When I began writing Taking Flight, I knew I wanted my two main characters to capture the essence of place and how different life growing up in the U.S. can be, based solely on location. And I wanted to incorporate my experiences growing up in the suburbs of the South as well as what I was experiencing living in New York. In that vein, all of the places Willa (and Dan!) go to in the book are actually real.
This is partially because I love being able to visit places I read about in books and wanted other people to maybe have that experience, and largely because I’m TERRIBLE at making up business names.
And now, as I’m preparing to leave New York, I thought it might be nice to give all of you a virtual guide to the very real New York that the very fictional Willa lives in in Taking Flight. So, in the map below, I’ve tagged all the places mentioned in the book that Willa, Willa’s mom, Ana, Dan, and Samuel visit. Feel free to zoom, move the map around, and take a look!
New York has been a lot of things for me.
It’s been a fantasy. A magical city of bustle and noise and opportunity and tall shiny buildings and crowds that I would see on TV and in movies and think, “Gosh that looks exciting. I want it.”
It’s been a goal. Whether I was fully conscious of the fact that New York was a goal for me, looking back now, I think it was from pretty early on. As much as I loved growing up in Arkansas, I knew that I wanted to go elsewhere. Explore. See and experience and taste and touch other things. And when you’re from Arkansas, New York City is about as “other things” as you can get without leaving the country.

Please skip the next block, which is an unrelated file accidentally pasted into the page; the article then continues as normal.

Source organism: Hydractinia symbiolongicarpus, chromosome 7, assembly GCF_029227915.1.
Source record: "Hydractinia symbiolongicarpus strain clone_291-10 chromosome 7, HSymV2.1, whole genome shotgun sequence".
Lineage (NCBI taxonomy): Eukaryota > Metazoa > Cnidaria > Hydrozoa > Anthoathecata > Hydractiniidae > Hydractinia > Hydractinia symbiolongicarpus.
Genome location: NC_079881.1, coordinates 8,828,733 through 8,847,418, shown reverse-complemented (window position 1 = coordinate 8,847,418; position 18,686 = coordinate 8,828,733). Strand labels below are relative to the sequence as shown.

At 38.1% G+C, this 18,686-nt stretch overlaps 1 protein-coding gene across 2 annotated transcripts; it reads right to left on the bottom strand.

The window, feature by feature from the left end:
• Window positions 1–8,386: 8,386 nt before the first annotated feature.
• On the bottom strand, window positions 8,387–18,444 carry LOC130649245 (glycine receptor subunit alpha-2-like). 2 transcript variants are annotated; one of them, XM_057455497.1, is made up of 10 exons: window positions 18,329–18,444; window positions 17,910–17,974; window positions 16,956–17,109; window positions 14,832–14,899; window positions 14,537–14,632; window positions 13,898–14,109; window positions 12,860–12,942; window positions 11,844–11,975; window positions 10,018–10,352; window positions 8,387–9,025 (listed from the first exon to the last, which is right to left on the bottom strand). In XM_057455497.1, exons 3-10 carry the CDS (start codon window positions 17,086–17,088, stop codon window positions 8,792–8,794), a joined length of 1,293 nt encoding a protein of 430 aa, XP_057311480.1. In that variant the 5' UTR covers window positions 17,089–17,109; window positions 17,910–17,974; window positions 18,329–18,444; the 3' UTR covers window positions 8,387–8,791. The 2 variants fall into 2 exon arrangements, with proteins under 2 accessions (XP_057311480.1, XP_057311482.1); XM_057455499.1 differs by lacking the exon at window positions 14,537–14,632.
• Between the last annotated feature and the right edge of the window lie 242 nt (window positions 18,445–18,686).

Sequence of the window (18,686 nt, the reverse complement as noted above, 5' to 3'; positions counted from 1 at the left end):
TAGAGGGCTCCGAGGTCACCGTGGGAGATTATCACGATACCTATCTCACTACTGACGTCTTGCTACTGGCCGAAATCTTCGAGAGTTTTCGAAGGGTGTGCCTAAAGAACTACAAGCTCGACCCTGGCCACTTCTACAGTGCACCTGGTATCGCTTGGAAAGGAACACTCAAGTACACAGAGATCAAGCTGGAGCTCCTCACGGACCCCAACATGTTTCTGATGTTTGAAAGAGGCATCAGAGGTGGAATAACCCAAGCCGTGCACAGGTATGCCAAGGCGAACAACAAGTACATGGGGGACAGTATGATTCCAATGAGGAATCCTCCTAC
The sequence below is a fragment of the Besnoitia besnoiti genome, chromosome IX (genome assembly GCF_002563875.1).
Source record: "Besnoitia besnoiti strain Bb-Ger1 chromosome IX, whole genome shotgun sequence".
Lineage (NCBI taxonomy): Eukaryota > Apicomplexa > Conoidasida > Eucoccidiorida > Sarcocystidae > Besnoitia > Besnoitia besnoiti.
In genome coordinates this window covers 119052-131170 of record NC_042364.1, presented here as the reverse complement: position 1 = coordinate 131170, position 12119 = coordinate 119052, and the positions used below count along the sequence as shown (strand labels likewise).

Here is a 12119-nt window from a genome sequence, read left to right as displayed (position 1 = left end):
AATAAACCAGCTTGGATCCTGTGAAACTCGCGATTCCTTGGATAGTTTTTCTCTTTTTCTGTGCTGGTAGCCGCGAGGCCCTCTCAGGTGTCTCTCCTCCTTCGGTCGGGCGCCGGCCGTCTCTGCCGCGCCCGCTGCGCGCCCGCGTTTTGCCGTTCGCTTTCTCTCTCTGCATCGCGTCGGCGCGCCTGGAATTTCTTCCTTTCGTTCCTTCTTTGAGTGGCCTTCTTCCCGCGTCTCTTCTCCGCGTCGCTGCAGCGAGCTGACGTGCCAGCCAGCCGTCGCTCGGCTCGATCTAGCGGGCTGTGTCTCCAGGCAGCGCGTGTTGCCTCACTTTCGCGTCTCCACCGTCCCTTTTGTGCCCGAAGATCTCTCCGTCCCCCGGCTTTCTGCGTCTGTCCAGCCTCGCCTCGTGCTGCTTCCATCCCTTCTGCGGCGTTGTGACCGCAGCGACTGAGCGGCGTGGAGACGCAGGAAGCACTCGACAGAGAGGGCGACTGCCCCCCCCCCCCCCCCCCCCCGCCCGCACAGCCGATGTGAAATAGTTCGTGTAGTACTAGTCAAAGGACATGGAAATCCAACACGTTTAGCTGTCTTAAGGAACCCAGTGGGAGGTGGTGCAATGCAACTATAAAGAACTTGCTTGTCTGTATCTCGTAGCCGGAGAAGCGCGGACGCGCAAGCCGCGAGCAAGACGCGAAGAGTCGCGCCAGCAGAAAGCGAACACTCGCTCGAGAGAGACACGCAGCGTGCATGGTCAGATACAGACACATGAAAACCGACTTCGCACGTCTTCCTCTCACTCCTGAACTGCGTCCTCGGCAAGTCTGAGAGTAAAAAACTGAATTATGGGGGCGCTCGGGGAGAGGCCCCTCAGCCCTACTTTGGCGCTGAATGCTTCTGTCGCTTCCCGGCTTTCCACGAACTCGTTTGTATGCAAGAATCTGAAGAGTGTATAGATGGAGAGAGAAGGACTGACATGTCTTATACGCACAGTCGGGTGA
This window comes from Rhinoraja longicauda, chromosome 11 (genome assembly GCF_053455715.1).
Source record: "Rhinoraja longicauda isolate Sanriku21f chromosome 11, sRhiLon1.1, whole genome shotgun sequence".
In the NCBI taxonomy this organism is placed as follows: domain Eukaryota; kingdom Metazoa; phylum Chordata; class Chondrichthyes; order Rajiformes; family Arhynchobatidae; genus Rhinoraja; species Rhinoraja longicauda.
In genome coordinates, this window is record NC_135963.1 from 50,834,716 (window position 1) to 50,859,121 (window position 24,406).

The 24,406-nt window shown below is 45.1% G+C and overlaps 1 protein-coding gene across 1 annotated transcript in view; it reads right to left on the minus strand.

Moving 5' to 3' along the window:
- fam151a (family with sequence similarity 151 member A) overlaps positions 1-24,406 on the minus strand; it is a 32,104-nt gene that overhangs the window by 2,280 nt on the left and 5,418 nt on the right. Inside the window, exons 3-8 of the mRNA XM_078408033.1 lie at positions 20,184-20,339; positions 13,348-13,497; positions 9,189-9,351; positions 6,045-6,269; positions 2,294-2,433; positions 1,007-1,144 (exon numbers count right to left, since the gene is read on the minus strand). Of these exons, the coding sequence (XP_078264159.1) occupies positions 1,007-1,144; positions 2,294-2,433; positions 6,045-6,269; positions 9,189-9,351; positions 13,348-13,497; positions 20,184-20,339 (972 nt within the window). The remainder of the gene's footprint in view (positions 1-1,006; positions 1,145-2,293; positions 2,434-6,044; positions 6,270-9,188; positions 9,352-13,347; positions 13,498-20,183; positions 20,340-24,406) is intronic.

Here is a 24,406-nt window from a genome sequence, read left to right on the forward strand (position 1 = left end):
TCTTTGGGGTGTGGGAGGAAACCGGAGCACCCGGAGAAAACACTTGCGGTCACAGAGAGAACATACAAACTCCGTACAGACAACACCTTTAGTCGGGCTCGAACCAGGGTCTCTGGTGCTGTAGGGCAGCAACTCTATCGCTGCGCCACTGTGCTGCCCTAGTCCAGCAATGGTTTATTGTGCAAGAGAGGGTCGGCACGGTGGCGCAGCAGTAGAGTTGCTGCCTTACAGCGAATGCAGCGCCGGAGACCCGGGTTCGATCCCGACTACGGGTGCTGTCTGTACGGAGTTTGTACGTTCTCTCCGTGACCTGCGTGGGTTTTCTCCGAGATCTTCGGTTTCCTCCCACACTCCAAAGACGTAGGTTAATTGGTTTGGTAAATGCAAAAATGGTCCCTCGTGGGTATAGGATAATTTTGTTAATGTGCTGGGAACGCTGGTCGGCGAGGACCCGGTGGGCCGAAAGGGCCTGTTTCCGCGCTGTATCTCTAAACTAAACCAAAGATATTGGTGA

It’s been the place I live. I moved here in 2010 and had no idea what I was doing with myself. I knew I had enough student loan money leftover to last me maybe three months, if I lived skinny, and was frantically looking for any job that would take me. Luckily, someone finally hired me in the eleventh hour and I was able to stay. But, New York is strange because even though you live here, it can be a place that seems transitional. Foreign. As if you’re a long-term house guest and your host is very patient. It takes a while for it to finally become familiar and personal and yours.
It’s been an inspiration. The energy. The loneliness. The soul-sucking job search. The inflated price of everything. The sound of the subway. The heat. The cold. The feeling of solidarity when you finally make a real connection with someone. The elation when you get your first job and then your first paycheck and blowing it on brunch/drinks/a bag you’ve been coveting. The harrowing, exhilirating experience of online dating. The way the city is the best rebound from a break-up. The feeling when you look around and realize that you know the subway map and can give tourists directions and that you have restaurant and entertainment recommendations for friends who come to town.
It’s been a home. At some point, I realized that New York is my home. Sure, I still refer to Arkansas as home, but when I’m there, I call New York home. I’m not exactly sure when it happened, but there was a day when suddenly I was an adopted New Yorker and that a little bit of this city is mine. It’s weird to think that I’m leaving, but also, I think that New York is the kind of place that buries itself under your skin and lives inside of you. There’s something about the city that becomes part of who you are.
So I’m choosing to believe that no matter where I go, there will be a little bit of New York with me.
It’s possible this little bit is the purposeful power-walking bit that allows me to weave in and out of crowds like a boss. I’M NOT SORRY.